I’m so glad I found your site. Thanks for all the tips. I’m asking all of this now because I’m hoping that by the end of this week/early next week I will have an offer from a company I’ve been interviewing with. I made the mistake in one of my interviews of telling them my current salary and telling them what I am hoping to make. They didn’t seem to blink, and said this was very much in their range. Given that conversation, if they do make me an offer that is in that range that we discussed, is it still fair game for me to ask for 5 – 10 percent more as you suggest? And knowing their benefits don’t compare to what I currently have (they offer no matching fund for my 401K, which I currently have, and higher health insurance premiums), do I ask for even more on top of the 5-10 percent? Many thanks!!!

      • GHG
        GHG says:

        I don’t think it was a mistake to disclose your current salary or your desired salary prior – as long as you were truthful and were shooting for that you really want to earn on the latter. I wouldn’t continue the conversation with someone who wanted to remain mysterious.

        If your desired salary was based on assumptions about their benefits that you’ve since learned are way off, then you do have room to say, “I know I said X is what I’d like to earn, but I’ve since learned that based on the difference in benefits, I’ll actually be losing Y out of pocket.” But here’s the deal – it all depends on the range you’re talking about. If your desired salary was $45k, they offer it, and the difference in benefits will cost you $5k, that’s substantial, and worth mentioning and asking about – in fact, I would do it before they make a real offer if – and only if – you have a conversation with them before the offer comes. Most larger companies will have already sought the approvals for the offer amount and had it approved by HR by the time it is put in an official letter – then it’s a little tougher to change, as you’re asking the hiring manager to go back to the well. That is why it would be ideal to have the conversation during a verbal offer. I personally always make verbals before putting it in writing, since it’s just not worth going through the red tape to get an offer letter out if you’re not agreed on terms.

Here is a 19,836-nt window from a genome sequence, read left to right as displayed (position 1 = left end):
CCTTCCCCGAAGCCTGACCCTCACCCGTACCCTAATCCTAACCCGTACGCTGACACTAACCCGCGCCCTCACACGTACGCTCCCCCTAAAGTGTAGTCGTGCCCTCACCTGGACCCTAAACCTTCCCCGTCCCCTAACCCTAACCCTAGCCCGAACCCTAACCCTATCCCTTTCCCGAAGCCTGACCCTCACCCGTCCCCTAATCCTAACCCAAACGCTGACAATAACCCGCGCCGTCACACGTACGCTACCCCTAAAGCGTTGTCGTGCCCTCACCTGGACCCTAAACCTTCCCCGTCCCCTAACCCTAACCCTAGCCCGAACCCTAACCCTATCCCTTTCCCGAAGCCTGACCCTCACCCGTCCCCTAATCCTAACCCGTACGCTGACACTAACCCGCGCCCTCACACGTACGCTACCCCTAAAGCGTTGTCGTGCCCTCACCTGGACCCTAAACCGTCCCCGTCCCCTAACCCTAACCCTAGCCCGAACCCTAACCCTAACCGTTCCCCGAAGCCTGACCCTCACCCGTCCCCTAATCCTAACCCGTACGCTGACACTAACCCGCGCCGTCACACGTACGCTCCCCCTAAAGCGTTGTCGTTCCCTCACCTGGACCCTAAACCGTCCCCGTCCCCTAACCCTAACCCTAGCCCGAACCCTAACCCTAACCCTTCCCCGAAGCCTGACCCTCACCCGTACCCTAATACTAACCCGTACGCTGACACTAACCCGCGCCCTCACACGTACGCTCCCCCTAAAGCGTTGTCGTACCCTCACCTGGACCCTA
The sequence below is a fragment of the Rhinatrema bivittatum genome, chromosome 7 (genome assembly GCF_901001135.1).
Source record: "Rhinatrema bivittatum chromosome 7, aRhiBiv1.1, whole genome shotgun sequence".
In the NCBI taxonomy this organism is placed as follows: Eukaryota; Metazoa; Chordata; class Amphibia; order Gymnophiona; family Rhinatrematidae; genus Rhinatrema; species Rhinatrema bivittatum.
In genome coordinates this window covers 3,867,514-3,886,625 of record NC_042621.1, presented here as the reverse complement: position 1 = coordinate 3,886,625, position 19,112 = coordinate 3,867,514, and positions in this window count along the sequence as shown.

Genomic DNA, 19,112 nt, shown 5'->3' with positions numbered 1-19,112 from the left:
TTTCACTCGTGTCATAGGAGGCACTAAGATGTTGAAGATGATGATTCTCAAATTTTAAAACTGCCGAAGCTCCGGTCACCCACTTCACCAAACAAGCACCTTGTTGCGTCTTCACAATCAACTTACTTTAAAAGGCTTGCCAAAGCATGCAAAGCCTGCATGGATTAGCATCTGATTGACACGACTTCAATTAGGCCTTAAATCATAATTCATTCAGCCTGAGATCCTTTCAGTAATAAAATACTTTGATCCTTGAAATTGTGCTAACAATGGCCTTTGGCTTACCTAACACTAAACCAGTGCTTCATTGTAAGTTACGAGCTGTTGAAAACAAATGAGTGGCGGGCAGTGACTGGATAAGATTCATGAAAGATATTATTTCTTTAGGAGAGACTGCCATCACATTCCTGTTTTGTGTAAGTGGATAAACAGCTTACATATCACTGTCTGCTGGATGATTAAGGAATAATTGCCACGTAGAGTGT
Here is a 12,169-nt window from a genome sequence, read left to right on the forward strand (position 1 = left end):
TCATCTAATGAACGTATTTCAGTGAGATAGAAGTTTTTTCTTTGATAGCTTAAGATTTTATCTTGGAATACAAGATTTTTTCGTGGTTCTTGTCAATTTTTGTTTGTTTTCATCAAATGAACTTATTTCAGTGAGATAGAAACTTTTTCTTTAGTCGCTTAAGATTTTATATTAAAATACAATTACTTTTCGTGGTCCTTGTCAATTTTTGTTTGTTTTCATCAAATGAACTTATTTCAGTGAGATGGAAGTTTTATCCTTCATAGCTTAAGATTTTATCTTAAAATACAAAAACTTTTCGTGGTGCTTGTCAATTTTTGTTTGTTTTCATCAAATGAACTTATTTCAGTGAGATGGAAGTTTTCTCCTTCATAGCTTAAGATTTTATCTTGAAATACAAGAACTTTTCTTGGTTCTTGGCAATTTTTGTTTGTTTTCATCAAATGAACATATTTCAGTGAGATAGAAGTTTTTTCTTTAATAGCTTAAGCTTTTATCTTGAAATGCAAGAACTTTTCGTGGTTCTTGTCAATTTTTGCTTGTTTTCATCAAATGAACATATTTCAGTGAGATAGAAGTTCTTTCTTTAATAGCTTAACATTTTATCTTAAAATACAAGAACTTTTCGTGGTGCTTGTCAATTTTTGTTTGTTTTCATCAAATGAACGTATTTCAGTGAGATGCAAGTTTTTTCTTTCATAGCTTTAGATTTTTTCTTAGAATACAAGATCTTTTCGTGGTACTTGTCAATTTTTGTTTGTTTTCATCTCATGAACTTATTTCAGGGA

If your desired salary was $120k and the difference in real benefits cost/value to you is $3k, I’d take the job and smile…it all depends on the scale of the salary, and the scale of the difference in benefits.

        If it’s a small company, it won’t be a problem. Over a couple hundred employees, it starts to creep into the red tape zone.

        The one key I would consider is what your TRUE out of pocket difference is. That is, if your prior company offered matching to 6% and you didn’t take advantage of it, I wouldn’t argue the point too much. If you did, it’s a big deal.

        Also, my 5-10 percent suggestion was based on you not having given them a desired salary. Once you do, that option isn’t really there anymore. That’s why it’s important to go in knowing what it’s worth to you. If you feel like you undersold yourself on salary, I’d tread carefully about renegotiating on compensation unless there’s a real difference in benefits value that you recognize.

        Good luck, I look forward to hearing how it goes. Role play the conversation before it happens, so you’re ready. At least with a mirror, better with a real person, even better with someone who hires as part of their role and is used to sitting in that chair.

  14. Laura
    Laura says:

    I’ll let you know how it goes. Any chance you can role-play with me :) Many thanks again for your advice. This conversation has been very helpful!
    Best, Laura

  15. Ramsey
    Ramsey says:

    Hi Penelope,

    came across your site today, and I’ve been devouring it. Great content, thank you for sharing so much.

    I have a question, what about an advertised salary range, where they specify that the successful candidate is expected to start at the bottom end of the advertised range.

    I think it is supposed to mean that the job is range x to y, so starters will get x and there are annual increments until they get to the top of that range y.

    How do I negotiate in those circumstances? What’s best practice? thanks. p.s. this would be a public institution.

  16. Greg Schwei
    Greg Schwei says:

    Know your bottom line for total package and stick to it. Negotiations is as difficult as you want it to be; however, knowing what is the least you will accept make it easier in evaluating the proposal. The company is proposing, it is up to you to accept – you are the lead. Stand-up, assume the super-hero pose with pencil between your teeth for 30s, and take charge of your negotiations.